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Adaptive Governance and Evolving Solutions to Natural Resource Conflicts

New Zealand is facing increasing challenges in managing natural resources (land, freshwater, marine space and air quality) under pressures from domestic (population growth, agricultural intensification, cultural expectations) and international (climate change) sources. These challenges can be described in terms of managing ‘wicked problems’; i.e. problems that may not be understood fully until they have been solved, where stakeholders have different world views and frames for understanding the problem, the constraints affecting the problem and the resources required to solve it change over time, and no complete solution is ever actually found. Adaptive governance addresses wicked problems through a framework to engage stakeholders in a participative process to create a long term vision. The vision must identify competing goals and a process for balancing them over time that acknowledges conflicts cannot always be resolved in a single lasting decision. Circumstances, goals and priorities can all vary over time and by region. The Resource Management Act can be seen as an adaptive governance structure where frameworks for resources such as water may take years to evolve and decades to fully implement. Adaptive management is about delivery through an incremental/experimental approach, limits on the certainty that governments can provide and stakeholders can demand, and flexibility in processes and results. In New Zealand it also requires balancing central government expertise and resources, with local authorities which can reflect local goals and knowledge, but have varying resources and can face quite distinct issues of widely differing severity. It is important to signal the incremental, overlapping, iterative and time-consuming nature of the work involved in developing and implementing adaptive governance and management frameworks. Managing the expectations of those involved as to the nature of the process and their role in it, and the scope and timing of likely outcomes, is key to sustaining participation.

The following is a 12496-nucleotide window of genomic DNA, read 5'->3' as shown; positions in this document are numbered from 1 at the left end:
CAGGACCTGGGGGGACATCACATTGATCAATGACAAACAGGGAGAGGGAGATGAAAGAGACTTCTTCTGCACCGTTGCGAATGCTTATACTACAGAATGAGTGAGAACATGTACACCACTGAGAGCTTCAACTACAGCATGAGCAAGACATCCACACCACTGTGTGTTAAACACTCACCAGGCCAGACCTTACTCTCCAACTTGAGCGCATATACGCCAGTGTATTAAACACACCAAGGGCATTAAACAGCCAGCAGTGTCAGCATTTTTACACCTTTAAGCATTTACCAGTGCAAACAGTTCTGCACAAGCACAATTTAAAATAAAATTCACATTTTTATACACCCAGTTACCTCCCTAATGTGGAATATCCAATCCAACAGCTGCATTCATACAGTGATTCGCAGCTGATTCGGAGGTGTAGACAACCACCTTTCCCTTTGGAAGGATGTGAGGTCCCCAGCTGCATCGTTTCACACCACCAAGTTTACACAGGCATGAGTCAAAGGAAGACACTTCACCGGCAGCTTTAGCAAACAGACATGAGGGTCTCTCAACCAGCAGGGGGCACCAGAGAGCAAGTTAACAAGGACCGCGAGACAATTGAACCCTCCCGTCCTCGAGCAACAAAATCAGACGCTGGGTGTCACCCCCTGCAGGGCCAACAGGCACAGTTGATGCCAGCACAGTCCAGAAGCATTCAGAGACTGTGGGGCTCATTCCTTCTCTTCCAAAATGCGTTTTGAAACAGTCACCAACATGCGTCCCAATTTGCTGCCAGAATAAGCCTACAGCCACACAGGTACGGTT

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Paper provided by New Zealand Treasury in its series Treasury Working Paper Series with number 07/03.

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Length: 37
Date of creation: Mar 2007
Handle: RePEc:nzt:nztwps:07/03
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